Mike White is great at his job. White did most everything an athletic director dreams of, pulling Oregon softball from mediocrity to national championship contender, all while touching the lives of players and being the charismatic face of a program. White’s accomplishments during nine years at the helm are well-documented. Three simple measures can be used to evaluate Mike White’s success: defeat Oregon State, bring home Pac-12 championships, and make noise on the national level. Mike White’s Ducks made light work of the Beavers, with a 23-4 record over his nine years. Oregon also brought home five Pac-12 titles in the last six years, an undisputed dynasty on the west coast. Oregon reached the Super Regionals — the softball equivalent of the Sweet Sixteen — in nine consecutive years, and pushed it to the College World Series five times.
The dominance of Oregon softball implied that they were destined for an eventual national championship. Last year, the Ducks entered the playoffs as the #1 overall seed. They faltered in Super Regionals before rallying two wins and pushing onward to the CWS. But after a first round rout, Oregon sputtered to an anti-climactic end of their historic season.
With Oregon poised to enter the next season as a national title contender, the #1 regular season team in the nation was abandoned by its head coach. Duck fans were left with a reopened wound. The sudden departure hearkens back to our football coach running away to Florida State. After the initial shock, players and fans alike were quick to praise White for his phenomenal work and wished him luck at Texas. We can only speculate about how sustained success coupled with postseason disappointment made the prospect of a full reset intriguing. White only offers financial security as his incentive. He will not disclose the terms of the contract, however clarified that Oregon had ample opportunity to match the Texas sized salary offered to him. His Oregon salary was reported at $230,000, with incentives bumping the income up above $300,000. It is reported the Texas salary that bought him was $450,000. When it comes to pro athletes, chasing the millions comes with an added sentiment of “how much more do you really need?” For White, there’s no sense of betrayal or arrogance, he is great at his job and earned himself a promotion.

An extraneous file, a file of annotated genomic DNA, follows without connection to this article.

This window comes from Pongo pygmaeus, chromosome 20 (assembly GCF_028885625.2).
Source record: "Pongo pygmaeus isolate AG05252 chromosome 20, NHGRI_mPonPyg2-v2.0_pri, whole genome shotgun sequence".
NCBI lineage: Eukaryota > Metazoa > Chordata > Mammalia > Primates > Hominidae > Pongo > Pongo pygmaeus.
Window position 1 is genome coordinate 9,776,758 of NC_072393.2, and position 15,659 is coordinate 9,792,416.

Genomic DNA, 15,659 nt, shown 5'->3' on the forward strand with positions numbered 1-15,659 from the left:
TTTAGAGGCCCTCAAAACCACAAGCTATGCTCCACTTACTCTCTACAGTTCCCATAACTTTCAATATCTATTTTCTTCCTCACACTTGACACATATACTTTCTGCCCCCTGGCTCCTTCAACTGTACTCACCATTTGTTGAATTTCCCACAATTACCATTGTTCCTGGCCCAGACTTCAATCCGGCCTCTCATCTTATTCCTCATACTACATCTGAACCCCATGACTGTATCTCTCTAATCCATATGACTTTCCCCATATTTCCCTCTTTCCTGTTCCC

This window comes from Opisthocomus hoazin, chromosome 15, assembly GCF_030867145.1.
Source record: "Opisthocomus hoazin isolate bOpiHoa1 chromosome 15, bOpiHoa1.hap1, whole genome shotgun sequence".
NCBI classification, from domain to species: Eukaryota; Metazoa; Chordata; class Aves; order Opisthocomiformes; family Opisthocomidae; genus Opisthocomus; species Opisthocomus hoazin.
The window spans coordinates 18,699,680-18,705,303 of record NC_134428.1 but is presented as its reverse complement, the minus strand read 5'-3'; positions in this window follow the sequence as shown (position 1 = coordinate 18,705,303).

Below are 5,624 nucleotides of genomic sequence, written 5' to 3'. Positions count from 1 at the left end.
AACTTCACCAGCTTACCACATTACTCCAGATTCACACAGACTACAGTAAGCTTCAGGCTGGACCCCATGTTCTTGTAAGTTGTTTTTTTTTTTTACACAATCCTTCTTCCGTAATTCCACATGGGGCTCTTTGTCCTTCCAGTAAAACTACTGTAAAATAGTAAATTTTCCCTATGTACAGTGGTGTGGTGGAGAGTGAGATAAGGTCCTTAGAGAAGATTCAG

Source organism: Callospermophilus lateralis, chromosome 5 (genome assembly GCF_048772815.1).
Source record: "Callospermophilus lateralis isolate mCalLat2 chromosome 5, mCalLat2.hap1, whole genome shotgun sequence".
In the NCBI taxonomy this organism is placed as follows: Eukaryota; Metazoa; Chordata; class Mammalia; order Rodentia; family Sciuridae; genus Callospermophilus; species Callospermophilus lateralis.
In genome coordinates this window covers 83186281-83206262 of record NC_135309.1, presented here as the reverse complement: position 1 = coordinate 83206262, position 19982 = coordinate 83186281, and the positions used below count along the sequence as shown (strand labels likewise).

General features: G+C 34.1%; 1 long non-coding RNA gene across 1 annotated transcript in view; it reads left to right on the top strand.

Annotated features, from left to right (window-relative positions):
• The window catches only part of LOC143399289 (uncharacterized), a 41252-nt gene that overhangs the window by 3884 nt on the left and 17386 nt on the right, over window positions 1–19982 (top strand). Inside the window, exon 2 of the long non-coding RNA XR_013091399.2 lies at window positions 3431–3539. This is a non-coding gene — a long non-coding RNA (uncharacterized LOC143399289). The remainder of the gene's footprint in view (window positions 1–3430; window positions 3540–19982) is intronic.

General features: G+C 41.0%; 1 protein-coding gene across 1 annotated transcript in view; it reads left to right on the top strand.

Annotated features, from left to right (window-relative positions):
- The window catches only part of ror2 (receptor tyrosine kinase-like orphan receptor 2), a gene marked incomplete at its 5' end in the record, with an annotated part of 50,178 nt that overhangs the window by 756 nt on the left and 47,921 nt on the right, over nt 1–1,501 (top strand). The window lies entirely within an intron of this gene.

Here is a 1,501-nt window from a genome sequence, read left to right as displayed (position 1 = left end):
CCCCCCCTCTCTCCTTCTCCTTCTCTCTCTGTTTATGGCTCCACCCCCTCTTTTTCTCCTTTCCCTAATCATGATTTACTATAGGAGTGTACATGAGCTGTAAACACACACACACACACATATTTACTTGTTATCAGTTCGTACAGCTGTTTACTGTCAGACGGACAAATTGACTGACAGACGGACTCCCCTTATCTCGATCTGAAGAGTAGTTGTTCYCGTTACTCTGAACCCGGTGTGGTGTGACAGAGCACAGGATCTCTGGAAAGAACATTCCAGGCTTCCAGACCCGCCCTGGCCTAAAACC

Looking at the bigger picture, the NCAA remains steadfast in its bizarre policy of not paying players. There are various arguments made on the subject of paying college athletes, but it seems sensible that players earn at least a fraction of coaches’ salaries. Let us assume the Oregon softball coaching staff had a collective payroll of $300,000. Diverting 5% of those funds to the actual revenue creators, would leave every player with about $750. Perhaps that number is too small to justify breaking the purity of college amateurism, however the principle of a coach leaving for “financial security” while the actual players sacrifice to churn the revenue for everyone else involved, remains a sad byproduct of this scenario.
So what are the takeaways? Texas landed an excellent new softball coach and hopes to compete with Oklahoma for Big 12 titles in a few years. Oregon has already announced Melyssa Lombardi as the new head of the softball program. Lombardi was one of the nation’s finest coaches during a 21 year tenure as an assistant at Oklahoma. Oregon loses multiple high profile seniors this year, however with a roster chock full of talent the expectation is that they will valiantly defend the Pac-12 crown next spring and, more importantly, keep thrashing the Beavers as well.